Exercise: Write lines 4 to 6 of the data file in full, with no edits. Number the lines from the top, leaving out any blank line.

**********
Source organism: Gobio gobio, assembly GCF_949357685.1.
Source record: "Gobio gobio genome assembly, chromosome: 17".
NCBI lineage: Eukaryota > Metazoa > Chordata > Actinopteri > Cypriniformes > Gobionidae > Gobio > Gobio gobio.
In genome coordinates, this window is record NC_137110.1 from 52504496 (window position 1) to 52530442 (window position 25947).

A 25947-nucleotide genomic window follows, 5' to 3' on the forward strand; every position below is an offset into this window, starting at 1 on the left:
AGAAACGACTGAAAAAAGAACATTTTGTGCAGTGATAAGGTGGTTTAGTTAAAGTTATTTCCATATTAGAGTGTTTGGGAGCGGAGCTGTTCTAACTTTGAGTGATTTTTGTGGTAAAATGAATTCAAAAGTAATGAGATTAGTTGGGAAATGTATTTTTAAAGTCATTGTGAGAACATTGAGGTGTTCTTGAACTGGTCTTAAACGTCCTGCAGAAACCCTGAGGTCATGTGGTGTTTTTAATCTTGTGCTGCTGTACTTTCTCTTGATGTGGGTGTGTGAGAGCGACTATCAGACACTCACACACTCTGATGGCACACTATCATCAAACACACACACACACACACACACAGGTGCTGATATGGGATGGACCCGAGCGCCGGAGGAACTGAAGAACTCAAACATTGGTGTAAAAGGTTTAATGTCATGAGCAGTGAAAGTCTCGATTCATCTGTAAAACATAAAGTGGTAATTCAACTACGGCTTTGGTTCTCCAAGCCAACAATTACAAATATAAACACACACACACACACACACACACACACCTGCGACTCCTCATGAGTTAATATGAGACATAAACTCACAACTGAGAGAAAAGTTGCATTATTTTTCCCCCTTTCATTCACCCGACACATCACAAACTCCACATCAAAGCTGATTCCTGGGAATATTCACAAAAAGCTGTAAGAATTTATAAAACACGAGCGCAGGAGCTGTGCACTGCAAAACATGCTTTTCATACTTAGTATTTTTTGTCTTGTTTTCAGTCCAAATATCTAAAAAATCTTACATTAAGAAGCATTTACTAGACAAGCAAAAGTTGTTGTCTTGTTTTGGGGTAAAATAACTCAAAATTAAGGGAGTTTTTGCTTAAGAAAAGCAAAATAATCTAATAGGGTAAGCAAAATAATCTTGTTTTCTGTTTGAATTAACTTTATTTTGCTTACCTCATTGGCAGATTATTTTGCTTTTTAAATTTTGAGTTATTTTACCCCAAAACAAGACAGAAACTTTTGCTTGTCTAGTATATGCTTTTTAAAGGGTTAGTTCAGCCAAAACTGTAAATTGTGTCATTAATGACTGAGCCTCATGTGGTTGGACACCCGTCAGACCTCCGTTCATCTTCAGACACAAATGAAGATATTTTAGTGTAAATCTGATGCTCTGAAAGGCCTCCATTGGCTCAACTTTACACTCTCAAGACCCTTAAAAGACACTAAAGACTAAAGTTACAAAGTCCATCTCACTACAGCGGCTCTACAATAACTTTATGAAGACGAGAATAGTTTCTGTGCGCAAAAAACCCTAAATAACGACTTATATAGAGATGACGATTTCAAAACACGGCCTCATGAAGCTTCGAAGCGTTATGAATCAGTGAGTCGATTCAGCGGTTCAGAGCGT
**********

In genome coordinates, this window is record NC_137110.1 from 52504496 (window position 1) to 52530442 (window position 25947).

A 25947-nucleotide genomic window follows, 5' to 3' on the forward strand; every position below is an offset into this window, starting at 1 on the left:
AGAAACGACTGAAAAAAGAACATTTTGTGCAGTGATAAGGTGGTTTAGTTAAAGTTATTTCCATATTAGAGTGTTTGGGAGCGGAGCTGTTCTAACTTTGAGTGATTTTTGTGGTAAAATGAATTCAAAAGTAATGAGATTAGTTGGGAAATGTATTTTTAAAGTCATTGTGAGAACATTGAGGTGTTCTTGAACTGGTCTTAAACGTCCTGCAGAAACCCTGAGGTCATGTGGTGTTTTTAATCTTGTGCTGCTGTACTTTCTCTTGATGTGGGTGTGTGAGAGCGACTATCAGACACTCACACACTCTGATGGCACACTATCATCAAACACACACACACACACACACACAGGTGCTGATATGGGATGGACCCGAGCGCCGGAGGAACTGAAGAACTCAAACATTGGTGTAAAAGGTTTAATGTCATGAGCAGTGAAAGTCTCGATTCATCTGTAAAACATAAAGTGGTAATTCAACTACGGCTTTGGTTCTCCAAGCCAACAATTACAAATATAAACACACACACACACACACACACACACACCTGCGACTCCTCATGAGTTAATATGAGACATAAACTCACAACTGAGAGAAAAGTTGCATTATTTTTCCCCCTTTCATTCACCCGACACATCACAAACTCCACATCAAAGCTGATTCCTGGGAATATTCACAAAAAGCTGTAAGAATTTATAAAACACGAGCGCAGGAGCTGTGCACTGCAAAACATGCTTTTCATACTTAGTATTTTTTGTCTTGTTTTCAGTCCAAATATCTAAAAAATCTTACATTAAGAAGCATTTACTAGACAAGCAAAAGTTGTTGTCTTGTTTTGGGGTAAAATAACTCAAAATTAAGGGAGTTTTTGCTTAAGAAAAGCAAAATAATCTAATAGGGTAAGCAAAATAATCTTGTTTTCTGTTTGAATTAACTTTATTTTGCTTACCTCATTGGCAGATTATTTTGCTTTTTAAATTTTGAGTTATTTTACCCCAAAACAAGACAGAAACTTTTGCTTGTCTAGTATATGCTTTTTAAAGGGTTAGTTCAGCCAAAACTGTAAATTGTGTCATTAATGACTGAGCCTCATGTGGTTGGACACCCGTCAGACCTCCGTTCATCTTCAGACACAAATGAAGATATTTTAGTGTAAATCTGATGCTCTGAAAGGCCTCCATTGGCTCAACTTTACACTCTCAAGACCCTTAAAAGACACTAAAGACTAAAGTTACAAAGTCCATCTCACTACAGCGGCTCTACAATAACTTTATGAAGACGAGAATAGTTTCTGTGCGCAAAAAACCCTAAATAACGACTTATATAGAGATGACGATTTCAAAACACGGCCTCATGAAGCTTCGAAGCGTTATGAATCAGTGAGTCGATTCAGCGGTTCAGAGCGT